A framework can be helpful to have in the forefront of your mind, to aid preparation before making a call, or during accepting a patient. You may already be familiar with the ISBAR3 model (see below).3 It is widely used in clinical settings, although initially developed by Dr Michael Leonard for the US Military to assist with safe communication on nuclear submarines. At Medical Protection, we have also developed another model for safe transfer of patient care which we teach in our ‘Mastering Professional Interactions’ workshop.
I – identify
Identify yourself and the site/unit you are calling from
Identify the recipient’s name and role
Identify the patient by name
S – situation
State the location of the patient as appropriate
Give a brief summary of the patient’s current status
Describe your concern and reason for the call
B – background
Give the patient’s reason for admission
Explain significant medical history
Inform the receiver of the information of the patient’s background: admitting diagnosis, date of admission, prior procedures, current medications, allergies, pertinent laboratory results, and other relevant diagnostic results
A – assessment
Trajectory of the patient’s condition
Clinical impressions, concerns
You need to think critically when informing the receiver of your assessment of the situation. This means you have considered the possible underlying reason for your patient’s condition. Not only have you reviewed your findings from your assessment, but you have also consolidated these with other objective indicators, such as laboratory results.
R3 – recommendation, risk, and read-back
That is, what you would like to happen by the end of the conversation. Any advice that is given on the phone needs to be repeated back to ensure accuracy.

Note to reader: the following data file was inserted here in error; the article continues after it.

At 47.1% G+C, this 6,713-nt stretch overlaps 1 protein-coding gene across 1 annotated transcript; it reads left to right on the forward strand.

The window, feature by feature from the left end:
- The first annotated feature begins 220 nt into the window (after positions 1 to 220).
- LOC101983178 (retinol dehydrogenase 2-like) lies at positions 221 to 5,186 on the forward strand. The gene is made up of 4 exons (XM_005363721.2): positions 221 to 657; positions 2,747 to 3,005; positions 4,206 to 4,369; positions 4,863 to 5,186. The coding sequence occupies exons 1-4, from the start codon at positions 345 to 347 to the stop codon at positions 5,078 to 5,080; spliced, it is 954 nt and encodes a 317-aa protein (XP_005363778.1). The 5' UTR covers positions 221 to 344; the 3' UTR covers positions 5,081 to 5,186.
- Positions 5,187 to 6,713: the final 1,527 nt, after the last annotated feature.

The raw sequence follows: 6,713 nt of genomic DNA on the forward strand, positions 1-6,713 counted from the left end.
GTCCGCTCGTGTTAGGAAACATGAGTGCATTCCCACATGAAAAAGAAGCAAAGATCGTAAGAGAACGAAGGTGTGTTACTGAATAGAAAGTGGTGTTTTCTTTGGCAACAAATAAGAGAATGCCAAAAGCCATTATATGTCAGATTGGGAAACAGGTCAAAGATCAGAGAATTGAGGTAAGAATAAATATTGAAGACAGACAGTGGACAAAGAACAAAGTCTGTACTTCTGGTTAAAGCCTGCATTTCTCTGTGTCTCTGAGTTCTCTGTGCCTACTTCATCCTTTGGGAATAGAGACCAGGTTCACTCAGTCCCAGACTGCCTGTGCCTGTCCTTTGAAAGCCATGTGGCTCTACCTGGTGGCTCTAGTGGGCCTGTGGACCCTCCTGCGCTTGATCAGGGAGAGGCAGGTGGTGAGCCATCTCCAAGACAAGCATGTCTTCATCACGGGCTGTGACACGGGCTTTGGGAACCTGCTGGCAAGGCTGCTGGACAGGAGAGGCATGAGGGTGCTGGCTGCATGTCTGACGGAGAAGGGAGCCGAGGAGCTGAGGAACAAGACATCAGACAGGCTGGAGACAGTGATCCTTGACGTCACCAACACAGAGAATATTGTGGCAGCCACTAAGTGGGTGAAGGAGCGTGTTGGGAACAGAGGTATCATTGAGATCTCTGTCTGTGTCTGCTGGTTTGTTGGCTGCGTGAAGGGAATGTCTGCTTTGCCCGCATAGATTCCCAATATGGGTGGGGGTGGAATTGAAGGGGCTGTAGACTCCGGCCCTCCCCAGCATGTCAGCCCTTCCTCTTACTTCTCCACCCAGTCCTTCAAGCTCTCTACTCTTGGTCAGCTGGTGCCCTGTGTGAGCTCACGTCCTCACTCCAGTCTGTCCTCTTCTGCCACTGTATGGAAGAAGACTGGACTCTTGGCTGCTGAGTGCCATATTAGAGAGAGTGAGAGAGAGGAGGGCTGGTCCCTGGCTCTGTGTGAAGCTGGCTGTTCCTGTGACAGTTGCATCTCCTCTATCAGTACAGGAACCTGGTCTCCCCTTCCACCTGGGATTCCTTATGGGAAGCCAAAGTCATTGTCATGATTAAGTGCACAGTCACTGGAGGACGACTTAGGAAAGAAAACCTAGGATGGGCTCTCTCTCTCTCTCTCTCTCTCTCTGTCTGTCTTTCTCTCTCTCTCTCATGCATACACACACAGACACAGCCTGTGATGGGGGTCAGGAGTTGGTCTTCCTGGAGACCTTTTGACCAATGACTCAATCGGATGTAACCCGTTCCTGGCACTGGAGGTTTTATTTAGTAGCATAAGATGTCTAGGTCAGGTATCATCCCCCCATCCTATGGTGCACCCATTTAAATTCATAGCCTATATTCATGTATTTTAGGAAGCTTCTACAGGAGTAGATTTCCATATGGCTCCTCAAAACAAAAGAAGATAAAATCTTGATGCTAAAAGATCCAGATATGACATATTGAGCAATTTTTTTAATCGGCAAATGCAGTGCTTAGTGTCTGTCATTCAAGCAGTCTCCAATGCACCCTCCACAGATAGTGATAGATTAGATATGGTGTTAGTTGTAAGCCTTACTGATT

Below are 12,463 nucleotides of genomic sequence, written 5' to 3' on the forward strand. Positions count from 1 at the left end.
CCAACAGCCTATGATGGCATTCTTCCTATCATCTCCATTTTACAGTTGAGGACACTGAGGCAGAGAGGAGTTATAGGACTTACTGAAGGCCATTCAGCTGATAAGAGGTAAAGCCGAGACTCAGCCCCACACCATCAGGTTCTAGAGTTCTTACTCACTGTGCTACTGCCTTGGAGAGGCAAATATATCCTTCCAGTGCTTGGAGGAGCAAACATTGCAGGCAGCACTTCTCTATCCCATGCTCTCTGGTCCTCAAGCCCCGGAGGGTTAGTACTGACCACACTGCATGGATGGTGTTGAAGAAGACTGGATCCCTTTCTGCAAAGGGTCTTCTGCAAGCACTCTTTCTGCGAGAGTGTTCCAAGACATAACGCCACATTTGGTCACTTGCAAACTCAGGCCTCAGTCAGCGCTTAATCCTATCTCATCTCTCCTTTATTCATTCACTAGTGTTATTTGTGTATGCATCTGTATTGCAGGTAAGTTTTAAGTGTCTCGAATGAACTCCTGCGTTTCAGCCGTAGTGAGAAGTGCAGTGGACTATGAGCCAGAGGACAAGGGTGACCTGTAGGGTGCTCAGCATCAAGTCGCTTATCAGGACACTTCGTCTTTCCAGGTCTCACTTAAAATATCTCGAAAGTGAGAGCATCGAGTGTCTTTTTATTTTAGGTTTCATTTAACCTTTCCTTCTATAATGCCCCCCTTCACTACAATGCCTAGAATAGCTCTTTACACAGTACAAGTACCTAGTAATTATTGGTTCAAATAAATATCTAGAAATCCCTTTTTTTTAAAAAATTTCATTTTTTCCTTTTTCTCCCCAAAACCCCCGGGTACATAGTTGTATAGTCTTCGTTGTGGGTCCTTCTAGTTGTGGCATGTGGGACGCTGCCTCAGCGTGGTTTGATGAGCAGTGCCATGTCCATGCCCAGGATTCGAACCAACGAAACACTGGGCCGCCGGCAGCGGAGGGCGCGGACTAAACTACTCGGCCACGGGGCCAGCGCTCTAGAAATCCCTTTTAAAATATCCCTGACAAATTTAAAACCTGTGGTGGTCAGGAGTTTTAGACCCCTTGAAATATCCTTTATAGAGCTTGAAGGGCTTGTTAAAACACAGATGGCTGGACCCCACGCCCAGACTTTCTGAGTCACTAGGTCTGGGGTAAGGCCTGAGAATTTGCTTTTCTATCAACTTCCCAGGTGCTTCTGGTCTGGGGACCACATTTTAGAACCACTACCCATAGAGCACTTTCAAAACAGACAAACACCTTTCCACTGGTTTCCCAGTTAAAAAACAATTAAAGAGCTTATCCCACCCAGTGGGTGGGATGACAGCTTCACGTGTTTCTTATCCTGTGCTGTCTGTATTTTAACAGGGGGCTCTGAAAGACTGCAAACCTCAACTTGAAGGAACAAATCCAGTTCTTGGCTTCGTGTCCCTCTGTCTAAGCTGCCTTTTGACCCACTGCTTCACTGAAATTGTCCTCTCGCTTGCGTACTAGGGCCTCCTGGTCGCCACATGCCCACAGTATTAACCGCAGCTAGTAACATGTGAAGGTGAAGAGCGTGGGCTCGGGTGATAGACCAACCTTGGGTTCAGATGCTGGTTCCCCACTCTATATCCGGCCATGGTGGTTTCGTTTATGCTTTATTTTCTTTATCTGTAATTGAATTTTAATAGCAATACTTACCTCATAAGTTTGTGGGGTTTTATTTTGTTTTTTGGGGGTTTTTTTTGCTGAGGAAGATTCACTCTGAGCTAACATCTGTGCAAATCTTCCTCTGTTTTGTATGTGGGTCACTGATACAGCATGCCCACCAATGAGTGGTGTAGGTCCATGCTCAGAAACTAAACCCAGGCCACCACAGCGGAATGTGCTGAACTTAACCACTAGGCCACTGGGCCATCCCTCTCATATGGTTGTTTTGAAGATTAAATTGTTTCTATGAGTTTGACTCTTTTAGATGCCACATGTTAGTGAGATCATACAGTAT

• Explain what you need – be specific about request and time frame
• Make suggestions
• Clarify expectations. Have clear agenda/request/purpose – include concerns/fear about what’s likely to happen.
• State any additional relevant risks that the recipient may need to be aware of, eg falls risk, visual impairment, similar name to another patient on the unit
• Check that the message you have sent has been accurately received by asking the recipient to ‘read-back’ the information.
So, how strong are your remote interactions with colleagues in these situations? Next time you pick up the phone to accept or make a patient handover, put yourself in the shoes of the patient’s journey and aim to build a safe, solid structure into your communication.
By reflecting on this and making changes to the way that you present or receive vital information about a patient, you can fill in the gaps, strengthen the connection, increase the chance of a smooth transition of care, and mitigate the associated medicolegal risk.
1Joint Commission on Accreditation of Healthcare Organizations. The Joint Commission guide to improving staff communication. Oakbrook Terrace, IL: Joint Commission Resources; 2005
2Beckman HB, Markakis et al. "The doctor-patient relationship and malpractice: Lessons from plaintiff depositions”. Archives of Internal Medicine 1994; 154: 1365-1370
3Improvement.nhs.uk SBAR communication tool